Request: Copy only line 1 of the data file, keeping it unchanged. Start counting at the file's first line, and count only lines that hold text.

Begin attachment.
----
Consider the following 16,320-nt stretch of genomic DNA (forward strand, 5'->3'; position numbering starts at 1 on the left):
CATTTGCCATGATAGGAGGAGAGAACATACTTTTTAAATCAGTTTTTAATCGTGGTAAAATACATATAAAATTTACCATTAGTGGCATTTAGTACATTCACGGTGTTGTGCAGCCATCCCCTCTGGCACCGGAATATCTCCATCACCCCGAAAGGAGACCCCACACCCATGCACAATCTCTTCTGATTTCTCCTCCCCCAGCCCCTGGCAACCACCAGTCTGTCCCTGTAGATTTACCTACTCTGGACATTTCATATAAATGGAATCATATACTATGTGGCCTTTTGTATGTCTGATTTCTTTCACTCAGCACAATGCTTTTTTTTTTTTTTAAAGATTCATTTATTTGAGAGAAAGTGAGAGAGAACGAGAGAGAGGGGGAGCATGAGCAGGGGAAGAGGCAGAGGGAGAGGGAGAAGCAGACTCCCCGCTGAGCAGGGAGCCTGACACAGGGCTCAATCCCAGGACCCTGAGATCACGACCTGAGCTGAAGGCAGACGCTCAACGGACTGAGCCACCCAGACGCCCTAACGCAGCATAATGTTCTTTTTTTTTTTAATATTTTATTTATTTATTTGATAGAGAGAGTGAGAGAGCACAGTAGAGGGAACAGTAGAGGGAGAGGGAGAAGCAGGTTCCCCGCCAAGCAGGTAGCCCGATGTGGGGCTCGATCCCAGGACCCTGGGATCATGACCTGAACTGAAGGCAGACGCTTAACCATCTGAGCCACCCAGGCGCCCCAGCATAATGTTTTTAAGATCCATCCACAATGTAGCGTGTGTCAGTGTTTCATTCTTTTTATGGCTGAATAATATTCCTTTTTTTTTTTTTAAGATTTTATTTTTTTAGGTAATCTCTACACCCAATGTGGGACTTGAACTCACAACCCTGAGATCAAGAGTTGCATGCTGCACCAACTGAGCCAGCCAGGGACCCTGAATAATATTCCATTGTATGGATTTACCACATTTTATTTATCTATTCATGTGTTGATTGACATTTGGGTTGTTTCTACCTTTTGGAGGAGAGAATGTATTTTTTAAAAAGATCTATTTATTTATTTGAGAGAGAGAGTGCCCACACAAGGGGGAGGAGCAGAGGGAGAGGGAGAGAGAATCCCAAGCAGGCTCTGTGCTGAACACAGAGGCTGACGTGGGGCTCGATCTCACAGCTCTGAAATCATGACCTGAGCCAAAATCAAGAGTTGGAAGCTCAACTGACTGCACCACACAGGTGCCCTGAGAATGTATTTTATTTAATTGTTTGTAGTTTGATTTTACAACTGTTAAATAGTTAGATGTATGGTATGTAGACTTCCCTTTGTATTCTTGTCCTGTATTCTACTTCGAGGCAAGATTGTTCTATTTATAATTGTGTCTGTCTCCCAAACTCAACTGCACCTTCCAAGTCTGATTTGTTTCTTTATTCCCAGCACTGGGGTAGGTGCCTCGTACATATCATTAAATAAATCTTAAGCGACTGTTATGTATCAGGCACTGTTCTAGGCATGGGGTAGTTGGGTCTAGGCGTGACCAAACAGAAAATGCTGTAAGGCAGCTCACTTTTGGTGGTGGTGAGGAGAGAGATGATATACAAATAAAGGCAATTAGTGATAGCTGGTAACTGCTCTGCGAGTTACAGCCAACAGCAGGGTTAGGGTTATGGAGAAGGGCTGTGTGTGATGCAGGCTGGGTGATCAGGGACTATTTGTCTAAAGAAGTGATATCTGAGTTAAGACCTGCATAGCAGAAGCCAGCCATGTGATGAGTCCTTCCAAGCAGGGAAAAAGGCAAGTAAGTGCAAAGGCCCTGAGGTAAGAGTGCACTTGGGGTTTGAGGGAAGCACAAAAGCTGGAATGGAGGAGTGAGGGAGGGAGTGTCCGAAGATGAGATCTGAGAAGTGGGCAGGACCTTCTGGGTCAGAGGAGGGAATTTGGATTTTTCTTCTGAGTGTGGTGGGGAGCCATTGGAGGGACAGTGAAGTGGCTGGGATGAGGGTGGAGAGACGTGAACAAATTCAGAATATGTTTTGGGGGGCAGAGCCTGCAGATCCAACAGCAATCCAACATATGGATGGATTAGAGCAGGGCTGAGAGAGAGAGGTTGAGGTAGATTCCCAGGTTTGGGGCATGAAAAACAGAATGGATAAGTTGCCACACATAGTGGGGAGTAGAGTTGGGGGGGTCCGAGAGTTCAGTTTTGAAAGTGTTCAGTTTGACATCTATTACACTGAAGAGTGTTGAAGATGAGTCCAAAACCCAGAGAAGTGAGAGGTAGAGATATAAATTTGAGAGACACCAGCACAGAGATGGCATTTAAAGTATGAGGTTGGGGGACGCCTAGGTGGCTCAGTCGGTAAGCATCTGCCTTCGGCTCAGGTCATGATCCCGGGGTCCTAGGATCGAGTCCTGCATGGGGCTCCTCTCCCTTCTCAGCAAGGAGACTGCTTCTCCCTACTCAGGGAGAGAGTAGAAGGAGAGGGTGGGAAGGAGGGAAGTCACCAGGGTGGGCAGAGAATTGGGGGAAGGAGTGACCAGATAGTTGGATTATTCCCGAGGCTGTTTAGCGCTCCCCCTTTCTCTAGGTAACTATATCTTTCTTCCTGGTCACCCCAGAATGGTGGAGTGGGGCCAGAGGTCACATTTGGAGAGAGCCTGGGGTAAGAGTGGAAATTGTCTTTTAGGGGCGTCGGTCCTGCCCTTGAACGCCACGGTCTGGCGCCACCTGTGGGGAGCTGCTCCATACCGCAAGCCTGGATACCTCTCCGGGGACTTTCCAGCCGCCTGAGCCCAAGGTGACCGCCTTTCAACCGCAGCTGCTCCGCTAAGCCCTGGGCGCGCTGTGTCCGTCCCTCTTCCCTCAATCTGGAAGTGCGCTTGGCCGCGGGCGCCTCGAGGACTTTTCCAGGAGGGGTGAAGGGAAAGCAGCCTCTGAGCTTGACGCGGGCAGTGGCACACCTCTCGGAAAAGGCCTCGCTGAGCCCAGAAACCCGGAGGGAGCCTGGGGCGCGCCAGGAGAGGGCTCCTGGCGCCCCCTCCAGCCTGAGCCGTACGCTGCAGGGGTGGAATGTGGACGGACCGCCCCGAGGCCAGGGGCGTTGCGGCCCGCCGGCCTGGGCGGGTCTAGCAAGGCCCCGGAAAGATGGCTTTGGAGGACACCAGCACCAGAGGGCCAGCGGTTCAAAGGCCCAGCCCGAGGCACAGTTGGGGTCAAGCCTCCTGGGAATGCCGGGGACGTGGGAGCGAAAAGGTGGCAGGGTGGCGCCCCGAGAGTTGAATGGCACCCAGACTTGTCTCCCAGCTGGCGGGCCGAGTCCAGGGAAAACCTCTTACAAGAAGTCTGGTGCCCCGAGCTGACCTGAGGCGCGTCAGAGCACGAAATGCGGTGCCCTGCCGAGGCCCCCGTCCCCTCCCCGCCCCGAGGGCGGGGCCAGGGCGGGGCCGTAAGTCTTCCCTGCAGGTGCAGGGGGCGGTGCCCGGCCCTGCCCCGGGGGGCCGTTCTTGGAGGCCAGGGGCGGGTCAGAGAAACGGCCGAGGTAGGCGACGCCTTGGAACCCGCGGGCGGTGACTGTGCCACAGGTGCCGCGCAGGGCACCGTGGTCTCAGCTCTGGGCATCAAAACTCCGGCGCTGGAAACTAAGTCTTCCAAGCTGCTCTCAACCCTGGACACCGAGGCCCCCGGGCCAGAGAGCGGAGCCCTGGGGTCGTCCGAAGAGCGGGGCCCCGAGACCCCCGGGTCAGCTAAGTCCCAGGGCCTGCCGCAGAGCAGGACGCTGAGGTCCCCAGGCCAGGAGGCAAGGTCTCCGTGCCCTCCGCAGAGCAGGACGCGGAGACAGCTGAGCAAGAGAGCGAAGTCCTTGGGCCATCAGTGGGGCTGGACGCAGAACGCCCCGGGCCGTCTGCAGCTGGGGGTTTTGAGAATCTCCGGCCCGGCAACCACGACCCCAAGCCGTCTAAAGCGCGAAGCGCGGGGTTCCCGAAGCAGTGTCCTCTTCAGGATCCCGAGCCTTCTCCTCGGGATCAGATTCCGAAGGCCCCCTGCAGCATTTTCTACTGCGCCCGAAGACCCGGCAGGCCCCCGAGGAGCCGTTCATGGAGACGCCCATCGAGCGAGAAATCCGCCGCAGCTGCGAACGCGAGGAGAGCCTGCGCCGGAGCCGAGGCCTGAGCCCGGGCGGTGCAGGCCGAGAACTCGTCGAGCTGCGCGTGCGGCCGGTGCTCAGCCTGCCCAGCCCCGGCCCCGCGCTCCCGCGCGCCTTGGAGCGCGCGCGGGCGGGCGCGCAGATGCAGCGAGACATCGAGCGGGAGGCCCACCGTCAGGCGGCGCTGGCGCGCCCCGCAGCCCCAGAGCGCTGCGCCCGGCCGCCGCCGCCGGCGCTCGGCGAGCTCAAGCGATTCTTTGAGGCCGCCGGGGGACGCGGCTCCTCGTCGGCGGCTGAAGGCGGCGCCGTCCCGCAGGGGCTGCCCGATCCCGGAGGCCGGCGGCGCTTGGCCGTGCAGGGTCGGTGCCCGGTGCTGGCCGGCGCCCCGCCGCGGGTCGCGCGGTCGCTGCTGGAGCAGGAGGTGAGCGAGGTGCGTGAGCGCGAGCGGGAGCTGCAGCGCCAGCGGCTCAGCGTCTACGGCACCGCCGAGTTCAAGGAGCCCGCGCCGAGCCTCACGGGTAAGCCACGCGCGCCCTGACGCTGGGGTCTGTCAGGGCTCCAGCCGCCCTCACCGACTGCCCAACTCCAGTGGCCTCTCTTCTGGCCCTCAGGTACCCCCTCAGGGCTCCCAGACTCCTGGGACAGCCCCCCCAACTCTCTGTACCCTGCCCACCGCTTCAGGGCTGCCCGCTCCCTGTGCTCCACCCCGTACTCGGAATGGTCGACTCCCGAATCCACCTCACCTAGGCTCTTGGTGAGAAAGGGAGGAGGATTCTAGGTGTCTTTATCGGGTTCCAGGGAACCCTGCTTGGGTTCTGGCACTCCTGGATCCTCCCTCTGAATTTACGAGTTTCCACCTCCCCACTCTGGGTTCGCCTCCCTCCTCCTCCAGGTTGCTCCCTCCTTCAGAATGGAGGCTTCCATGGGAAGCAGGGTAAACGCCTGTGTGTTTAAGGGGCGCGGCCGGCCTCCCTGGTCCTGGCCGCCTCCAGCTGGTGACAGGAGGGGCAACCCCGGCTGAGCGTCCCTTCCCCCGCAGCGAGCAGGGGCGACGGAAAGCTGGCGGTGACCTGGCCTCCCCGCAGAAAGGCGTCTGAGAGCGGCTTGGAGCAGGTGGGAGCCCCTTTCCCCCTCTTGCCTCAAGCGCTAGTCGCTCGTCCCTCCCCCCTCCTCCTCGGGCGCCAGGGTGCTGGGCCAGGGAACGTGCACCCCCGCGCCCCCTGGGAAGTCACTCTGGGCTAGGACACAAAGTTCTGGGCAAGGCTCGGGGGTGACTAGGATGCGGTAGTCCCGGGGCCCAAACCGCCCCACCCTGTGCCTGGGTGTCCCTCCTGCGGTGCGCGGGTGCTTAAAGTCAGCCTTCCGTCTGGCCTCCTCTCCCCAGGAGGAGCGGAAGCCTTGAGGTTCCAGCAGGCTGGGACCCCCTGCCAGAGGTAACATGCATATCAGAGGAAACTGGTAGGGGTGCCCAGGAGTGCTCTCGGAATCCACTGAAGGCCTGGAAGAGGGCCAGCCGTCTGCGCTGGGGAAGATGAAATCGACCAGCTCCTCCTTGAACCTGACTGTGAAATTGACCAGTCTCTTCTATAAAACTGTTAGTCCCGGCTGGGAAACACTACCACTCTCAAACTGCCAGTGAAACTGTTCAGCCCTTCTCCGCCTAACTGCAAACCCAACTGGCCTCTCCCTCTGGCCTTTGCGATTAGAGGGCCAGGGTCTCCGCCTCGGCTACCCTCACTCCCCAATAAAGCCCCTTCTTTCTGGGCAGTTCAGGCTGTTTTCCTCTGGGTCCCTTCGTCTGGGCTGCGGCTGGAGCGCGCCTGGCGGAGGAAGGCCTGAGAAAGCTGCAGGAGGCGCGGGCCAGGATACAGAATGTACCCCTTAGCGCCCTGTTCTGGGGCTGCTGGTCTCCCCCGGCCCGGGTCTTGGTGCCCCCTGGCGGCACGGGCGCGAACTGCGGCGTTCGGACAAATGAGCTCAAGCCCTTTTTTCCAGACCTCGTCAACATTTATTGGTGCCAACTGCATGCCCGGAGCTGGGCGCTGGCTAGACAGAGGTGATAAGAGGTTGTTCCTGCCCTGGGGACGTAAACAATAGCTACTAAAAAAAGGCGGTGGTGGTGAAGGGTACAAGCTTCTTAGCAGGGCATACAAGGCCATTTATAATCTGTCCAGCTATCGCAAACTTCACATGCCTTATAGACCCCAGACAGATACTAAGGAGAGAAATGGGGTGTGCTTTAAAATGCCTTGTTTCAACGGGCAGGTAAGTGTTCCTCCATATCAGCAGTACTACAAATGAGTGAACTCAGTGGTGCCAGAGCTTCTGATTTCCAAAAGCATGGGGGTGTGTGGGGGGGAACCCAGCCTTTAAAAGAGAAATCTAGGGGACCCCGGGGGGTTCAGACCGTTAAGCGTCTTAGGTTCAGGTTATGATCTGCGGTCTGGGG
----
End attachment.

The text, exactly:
Consider the following 16,320-nt stretch of genomic DNA (forward strand, 5'->3'; position numbering starts at 1 on the left):